By the Honorable Gail L. Perlman, Retired
Families in the midst of a divorce, separation, or post-divorce legal process don’t usually thrive in a hostile, polarized, legalistic environment as they carve out a pathway to the new lives they’ve chosen. In its focus on “you versus me,” the adversarial atmosphere very often poisons any chance for the parents to achieve a collaborative coparenting relationship. It does not offer them the opportunity to learn the communication skills so crucial to their children’s well-being. Nor does it re-direct their tense adult relationship to focus on the ever-changing needs of their children. The children, though they almost never set foot in the courthouse, often feel the tensions built up by the polarity between their parents and can be severely emotionally harmed by the process and its aftermath. But our law requires that parents, married and unmarried, use the legal system to obtain their divorce, separation, or post-judgment remedies.
How does a court—a long-established model of adversarial problem-solving—transform itself in order to do no harm to the parents and children it serves? Enter The Family Resolutions Specialty Court (FRSC).
The Hampshire Division of the Massachusetts Probate and Family Court, under the leadership of First Justice, Linda S. Fidnick, has developed a new model for addressing the legal conflicts of families with children. Inspired by similar programs attempted in Australia and Denver, Colorado, FRSC maintains a strong focus on the wellbeing of the children by offering the following elements of an entirely re-designed process:
- The program is purely voluntary. The parents may opt into FRSC and a
parent may stop the process by opting out. If someone opts out, the family returns to the traditional court model with a different judge.
- The Family Consultant (FC), a mental health professional based in the
court, assists the parents in each case to assess the needs of each family member and to obtain help for any family member who needs it (a financial adviser, an adult or child or couples therapist, etc.). The FC meets with the parents together and with each parent alone near the beginning of the process to assess the family’s strengths and challenges. She continues to meet with the parents in additional meetings for as long as necessary to work out the best solutions to the identified family needs and to coach the parents on best parenting practices in light of the particular needs of each child.
- For every family, an attorney is appointed for the children. The child’s
attorney ensures that the child’s voice is brought into the process in a way that is appropriate for that child.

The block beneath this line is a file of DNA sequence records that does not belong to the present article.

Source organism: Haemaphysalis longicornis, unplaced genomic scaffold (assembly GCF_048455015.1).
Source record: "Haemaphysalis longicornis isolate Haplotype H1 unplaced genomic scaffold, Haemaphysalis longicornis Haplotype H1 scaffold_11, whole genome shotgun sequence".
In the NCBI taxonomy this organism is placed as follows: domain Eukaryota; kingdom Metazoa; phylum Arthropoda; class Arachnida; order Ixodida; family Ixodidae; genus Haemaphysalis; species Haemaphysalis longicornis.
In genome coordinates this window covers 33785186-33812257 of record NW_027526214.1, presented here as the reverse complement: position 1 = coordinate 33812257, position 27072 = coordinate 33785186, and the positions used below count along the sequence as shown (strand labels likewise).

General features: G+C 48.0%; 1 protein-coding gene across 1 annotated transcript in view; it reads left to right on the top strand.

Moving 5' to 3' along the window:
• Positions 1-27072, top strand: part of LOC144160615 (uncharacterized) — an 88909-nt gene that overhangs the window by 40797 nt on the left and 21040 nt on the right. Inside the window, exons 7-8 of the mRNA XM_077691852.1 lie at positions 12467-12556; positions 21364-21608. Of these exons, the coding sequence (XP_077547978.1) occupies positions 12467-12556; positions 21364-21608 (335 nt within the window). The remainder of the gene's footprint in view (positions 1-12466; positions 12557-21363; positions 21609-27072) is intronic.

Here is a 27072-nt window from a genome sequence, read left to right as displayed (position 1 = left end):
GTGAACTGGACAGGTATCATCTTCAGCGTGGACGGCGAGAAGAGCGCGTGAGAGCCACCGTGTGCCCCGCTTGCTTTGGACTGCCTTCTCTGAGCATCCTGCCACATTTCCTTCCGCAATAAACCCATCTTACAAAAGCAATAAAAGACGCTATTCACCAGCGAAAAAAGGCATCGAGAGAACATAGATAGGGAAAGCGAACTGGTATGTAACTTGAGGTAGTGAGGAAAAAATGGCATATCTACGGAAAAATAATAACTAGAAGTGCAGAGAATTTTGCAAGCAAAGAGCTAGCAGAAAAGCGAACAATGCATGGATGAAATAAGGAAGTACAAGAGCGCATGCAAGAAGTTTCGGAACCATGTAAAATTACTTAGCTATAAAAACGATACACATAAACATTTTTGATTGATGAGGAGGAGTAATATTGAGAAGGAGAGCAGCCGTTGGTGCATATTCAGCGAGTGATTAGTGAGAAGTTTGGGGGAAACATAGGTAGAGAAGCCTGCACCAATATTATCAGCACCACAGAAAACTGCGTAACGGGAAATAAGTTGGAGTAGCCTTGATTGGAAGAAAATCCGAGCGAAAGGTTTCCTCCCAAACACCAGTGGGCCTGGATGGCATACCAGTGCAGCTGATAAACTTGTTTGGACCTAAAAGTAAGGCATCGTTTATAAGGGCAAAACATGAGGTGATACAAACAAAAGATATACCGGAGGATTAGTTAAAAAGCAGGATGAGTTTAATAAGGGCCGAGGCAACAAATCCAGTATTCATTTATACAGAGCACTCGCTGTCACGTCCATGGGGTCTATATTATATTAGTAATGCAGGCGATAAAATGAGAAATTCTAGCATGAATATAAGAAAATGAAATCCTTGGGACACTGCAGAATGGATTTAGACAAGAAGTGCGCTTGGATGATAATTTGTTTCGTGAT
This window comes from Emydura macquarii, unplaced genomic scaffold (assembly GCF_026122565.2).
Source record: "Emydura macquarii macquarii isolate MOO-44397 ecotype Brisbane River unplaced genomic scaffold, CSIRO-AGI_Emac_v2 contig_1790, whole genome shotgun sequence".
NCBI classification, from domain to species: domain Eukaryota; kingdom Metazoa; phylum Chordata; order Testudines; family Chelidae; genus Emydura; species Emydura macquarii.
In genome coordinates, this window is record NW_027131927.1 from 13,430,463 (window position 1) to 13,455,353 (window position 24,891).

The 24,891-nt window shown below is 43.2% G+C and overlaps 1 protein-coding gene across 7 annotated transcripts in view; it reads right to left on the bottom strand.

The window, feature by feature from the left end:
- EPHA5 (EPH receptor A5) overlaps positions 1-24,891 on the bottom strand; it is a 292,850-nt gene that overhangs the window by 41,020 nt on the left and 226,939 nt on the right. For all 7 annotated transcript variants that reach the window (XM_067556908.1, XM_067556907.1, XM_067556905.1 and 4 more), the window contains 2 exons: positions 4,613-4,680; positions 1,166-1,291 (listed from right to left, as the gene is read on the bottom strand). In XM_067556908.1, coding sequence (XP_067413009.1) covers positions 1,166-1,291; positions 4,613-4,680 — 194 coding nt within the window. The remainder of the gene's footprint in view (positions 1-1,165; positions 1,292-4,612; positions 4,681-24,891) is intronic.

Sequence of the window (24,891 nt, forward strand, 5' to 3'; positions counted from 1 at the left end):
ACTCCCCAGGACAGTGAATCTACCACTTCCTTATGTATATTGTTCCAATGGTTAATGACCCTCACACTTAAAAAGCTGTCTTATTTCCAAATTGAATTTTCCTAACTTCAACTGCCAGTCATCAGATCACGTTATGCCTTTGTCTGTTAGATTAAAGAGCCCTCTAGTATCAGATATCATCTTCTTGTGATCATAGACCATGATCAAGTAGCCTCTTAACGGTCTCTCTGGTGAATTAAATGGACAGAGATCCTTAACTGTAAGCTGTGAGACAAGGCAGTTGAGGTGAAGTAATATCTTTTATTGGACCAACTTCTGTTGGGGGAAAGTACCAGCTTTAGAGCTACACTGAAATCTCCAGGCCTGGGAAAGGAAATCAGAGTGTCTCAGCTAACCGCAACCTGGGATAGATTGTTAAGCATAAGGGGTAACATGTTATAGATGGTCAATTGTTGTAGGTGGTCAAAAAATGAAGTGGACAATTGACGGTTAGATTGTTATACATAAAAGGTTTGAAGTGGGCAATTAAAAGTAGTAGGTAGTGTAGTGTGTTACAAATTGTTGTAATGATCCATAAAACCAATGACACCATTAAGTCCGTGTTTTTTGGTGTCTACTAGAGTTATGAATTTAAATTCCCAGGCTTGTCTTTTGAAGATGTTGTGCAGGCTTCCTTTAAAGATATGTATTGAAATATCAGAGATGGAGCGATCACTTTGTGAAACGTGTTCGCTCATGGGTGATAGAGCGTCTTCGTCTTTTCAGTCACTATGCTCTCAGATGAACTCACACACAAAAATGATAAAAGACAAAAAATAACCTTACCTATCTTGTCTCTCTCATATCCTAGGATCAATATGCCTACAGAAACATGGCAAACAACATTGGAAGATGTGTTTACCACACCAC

- A mediator is assigned to each family. The parents voluntarily agree to
mediation as a part of the Consent Agreement they sign when they enter FRSC. From early in the process, the family works with the mediator toward solution of the unresolved issues. The early mediation intervenes to reduce or end the lengthy period of anger, anxiety, and hardening of positions that often characterize the bulk of the traditional process.
- A Probation Officer (PO) is assigned to each family for several purposes: The PO conducts an initial screening to check whether there is any history of domestic violence in the family and to look for other issues of capacity that might inhibit or preclude successful participation in the process. The PO helps the parents to carry out the requisite exchange of financial and property information so that each can participate knowledgeably in planning the family’s financial future (child support, division of marital property, alimony if applicable, etc.). The PO also troubleshoots crises if they arise during the process, guiding the parents to the FC or the mediator or even conducting a Dispute Intervention in an emergency.
- The FC, the mediator, the child’s attorney, the parents’ attorneys (if any), the PO and the parents themselves form a collaborative team to guide the family through the process. Any member of the team can request a meeting at any time. A meeting might deal with an immediate issue in dispute (like holiday parenting time) or be organized around helping the parents understand and create a plan for addressing a particular emotional, social, or educational need of a child. Meetings are also held to prepare for Court Conferences.
- Lawyers for the parents are encouraged to act more as counselors than as advocates in the FRSC process, teaching the parents their rights under the law, supporting them in learning to speak for themselves in the process, helping to identify the issues that need to be solved, ensuring the complete disclosure of relevant information, and demonstrating respect and concern for every member of the family—including the other parent.